Police express concern over youth-on-youth violence

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Police Public Relations Officer, Inspector Frankie Thomas. (social media photo)
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By Makeida Antonio

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The level of violence displayed among young people in Antigua and Barbuda has become concerning for the police administration.

In the last few weeks, school fights and a beating in the street which left one teen in the hospital receiving ICU care caused outrage and sparked conversation on social media as to how young people can resolve their issues amicably.

Police PRO Inspector Frankie Thomas said that lawmen have seen in the past where the country’s young people lack understanding of conflict resolution.

“We have seen where differences are settled with aggression, violence and in some cases criminal outcomes and this is a concern for us because they are the future of this country. It is not the police’s effort alone but it must be a cohesive, collaborative effort coming from every member of this country,” Thomas said in an interview yesterday.

Thomas believes that the Ministry of Education inclusive of Director of Education Clare Browne and all its technocrats should not hold all the responsibility in providing guidance for the youth

He, however, advocated for community leaders to promote programmes to assist young people in quelling their differences without violence and crime.

“I just hope that going forward we see some level of improvement, we see some level of discontinuation of that type of behaviour, this level of aggression that is coming from our young people. At the end of the day, not only are they injuring themselves but also, they are also creating that level of distraction for others who are going to these places of learning to at least gain an education and that should be a concern for the entire nation,” Thomas said.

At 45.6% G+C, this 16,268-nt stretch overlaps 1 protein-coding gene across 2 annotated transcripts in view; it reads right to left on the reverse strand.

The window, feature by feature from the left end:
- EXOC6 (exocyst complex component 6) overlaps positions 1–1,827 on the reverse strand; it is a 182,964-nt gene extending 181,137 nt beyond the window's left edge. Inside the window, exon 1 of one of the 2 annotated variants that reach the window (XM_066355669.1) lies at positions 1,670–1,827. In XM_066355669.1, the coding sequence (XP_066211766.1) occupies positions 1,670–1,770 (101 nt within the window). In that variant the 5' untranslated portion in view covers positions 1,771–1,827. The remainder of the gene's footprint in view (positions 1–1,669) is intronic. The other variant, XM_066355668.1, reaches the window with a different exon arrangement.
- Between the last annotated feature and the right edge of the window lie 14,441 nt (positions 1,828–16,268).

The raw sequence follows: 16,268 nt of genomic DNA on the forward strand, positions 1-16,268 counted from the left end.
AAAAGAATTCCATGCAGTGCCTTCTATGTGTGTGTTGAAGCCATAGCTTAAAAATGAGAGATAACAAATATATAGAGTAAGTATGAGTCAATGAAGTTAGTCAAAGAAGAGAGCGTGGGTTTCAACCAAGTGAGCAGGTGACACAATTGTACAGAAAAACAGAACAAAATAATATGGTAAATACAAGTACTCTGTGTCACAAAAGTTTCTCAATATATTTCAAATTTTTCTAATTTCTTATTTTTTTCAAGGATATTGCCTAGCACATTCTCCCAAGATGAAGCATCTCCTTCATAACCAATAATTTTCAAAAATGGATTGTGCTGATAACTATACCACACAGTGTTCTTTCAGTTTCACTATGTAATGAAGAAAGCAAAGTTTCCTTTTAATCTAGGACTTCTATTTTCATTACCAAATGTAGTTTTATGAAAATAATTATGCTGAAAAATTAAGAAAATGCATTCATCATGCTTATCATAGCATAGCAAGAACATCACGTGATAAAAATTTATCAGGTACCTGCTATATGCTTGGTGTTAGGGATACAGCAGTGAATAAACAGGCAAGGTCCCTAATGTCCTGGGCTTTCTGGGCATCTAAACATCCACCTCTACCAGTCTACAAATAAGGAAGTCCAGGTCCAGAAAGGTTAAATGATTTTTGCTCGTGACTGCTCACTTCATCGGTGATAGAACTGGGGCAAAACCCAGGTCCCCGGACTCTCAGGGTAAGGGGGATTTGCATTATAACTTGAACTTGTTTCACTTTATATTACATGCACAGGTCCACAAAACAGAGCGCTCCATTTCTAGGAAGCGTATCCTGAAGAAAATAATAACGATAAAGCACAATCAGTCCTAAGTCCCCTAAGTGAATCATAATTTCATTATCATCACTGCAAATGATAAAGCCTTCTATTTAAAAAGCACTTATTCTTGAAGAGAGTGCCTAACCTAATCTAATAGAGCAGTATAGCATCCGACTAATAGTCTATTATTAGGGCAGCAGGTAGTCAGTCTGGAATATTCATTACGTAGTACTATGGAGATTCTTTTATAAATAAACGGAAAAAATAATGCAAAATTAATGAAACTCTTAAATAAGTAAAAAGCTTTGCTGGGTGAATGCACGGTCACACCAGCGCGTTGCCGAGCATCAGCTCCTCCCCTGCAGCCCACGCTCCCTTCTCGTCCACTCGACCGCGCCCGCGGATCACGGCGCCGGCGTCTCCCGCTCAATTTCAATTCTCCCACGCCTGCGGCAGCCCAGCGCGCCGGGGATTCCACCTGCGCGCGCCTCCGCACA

Meanwhile, the Police PRO explained that the Youth Intervention Unit (YIU) – a department within the Royal Police Force of Antigua and Barbuda – has been working with at risk youths and their families to prevent them from going down an unfavourable path in life.

“[It] was created with one concept in mind – to redirect our young people from being incarcerated and to refocus their minds from getting into serious issues with the law and work along with them, their families and even stepping into the schools which they attend to see how best we can be a motivator and mentorship to them because that is clearly the idea of the Youth Intervention Unit.”

Thomas added that it is his desire to see YIU continue giving life-changing services for the nation’s youth so they can grow into productive citizens in their adulthood.

“The team is very professional which continues to work in close collaboration with the Ministry of Education. I know they have their mandate cut out for them. They have been involved in the development of our youth and I trust that we will see some good results.”

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